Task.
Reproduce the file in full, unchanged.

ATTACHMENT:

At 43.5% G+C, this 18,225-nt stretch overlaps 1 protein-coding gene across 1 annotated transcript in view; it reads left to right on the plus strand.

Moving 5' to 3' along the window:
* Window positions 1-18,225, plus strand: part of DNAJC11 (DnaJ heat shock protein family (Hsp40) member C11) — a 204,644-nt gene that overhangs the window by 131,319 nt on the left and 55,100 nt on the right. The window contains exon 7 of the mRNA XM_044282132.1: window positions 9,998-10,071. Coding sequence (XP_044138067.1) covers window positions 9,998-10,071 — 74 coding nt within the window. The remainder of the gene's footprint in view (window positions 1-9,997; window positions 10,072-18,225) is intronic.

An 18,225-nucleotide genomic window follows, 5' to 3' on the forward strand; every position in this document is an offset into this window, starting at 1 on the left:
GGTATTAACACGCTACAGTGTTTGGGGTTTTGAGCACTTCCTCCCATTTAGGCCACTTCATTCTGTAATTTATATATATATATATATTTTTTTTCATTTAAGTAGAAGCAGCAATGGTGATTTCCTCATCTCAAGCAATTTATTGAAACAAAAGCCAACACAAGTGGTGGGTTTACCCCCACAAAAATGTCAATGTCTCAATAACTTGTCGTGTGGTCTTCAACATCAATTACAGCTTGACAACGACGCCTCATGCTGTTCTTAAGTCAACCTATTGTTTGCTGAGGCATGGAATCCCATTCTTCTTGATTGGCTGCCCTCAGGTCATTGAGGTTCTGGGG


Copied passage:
At 43.5% G+C, this 18,225-nt stretch overlaps 1 protein-coding gene across 1 annotated transcript in view; it reads left to right on the plus strand.

Moving 5' to 3' along the window:
* Window positions 1-18,225, plus strand: part of DNAJC11 (DnaJ heat shock protein family (Hsp40) member C11) — a 204,644-nt gene that overhangs the window by 131,319 nt on the left and 55,100 nt on the right. The window contains exon 7 of the mRNA XM_044282132.1: window positions 9,998-10,071. Coding sequence (XP_044138067.1) covers window positions 9,998-10,071 — 74 coding nt within the window. The remainder of the gene's footprint in view (window positions 1-9,997; window positions 10,072-18,225) is intronic.

An 18,225-nucleotide genomic window follows, 5' to 3' on the forward strand; every position in this document is an offset into this window, starting at 1 on the left:
GGTATTAACACGCTACAGTGTTTGGGGTTTTGAGCACTTCCTCCCATTTAGGCCACTTCATTCTGTAATTTATATATATATATATATTTTTTTTCATTTAAGTAGAAGCAGCAATGGTGATTTCCTCATCTCAAGCAATTTATTGAAACAAAAGCCAACACAAGTGGTGGGTTTACCCCCACAAAAATGTCAATGTCTCAATAACTTGTCGTGTGGTCTTCAACATCAATTACAGCTTGACAACGACGCCTCATGCTGTTCTTAAGTCAACCTATTGTTTGCTGAGGCATGGAATCCCATTCTTCTTGATTGGCTGCCCTCAGGTCATTGAGGTTCTGGGG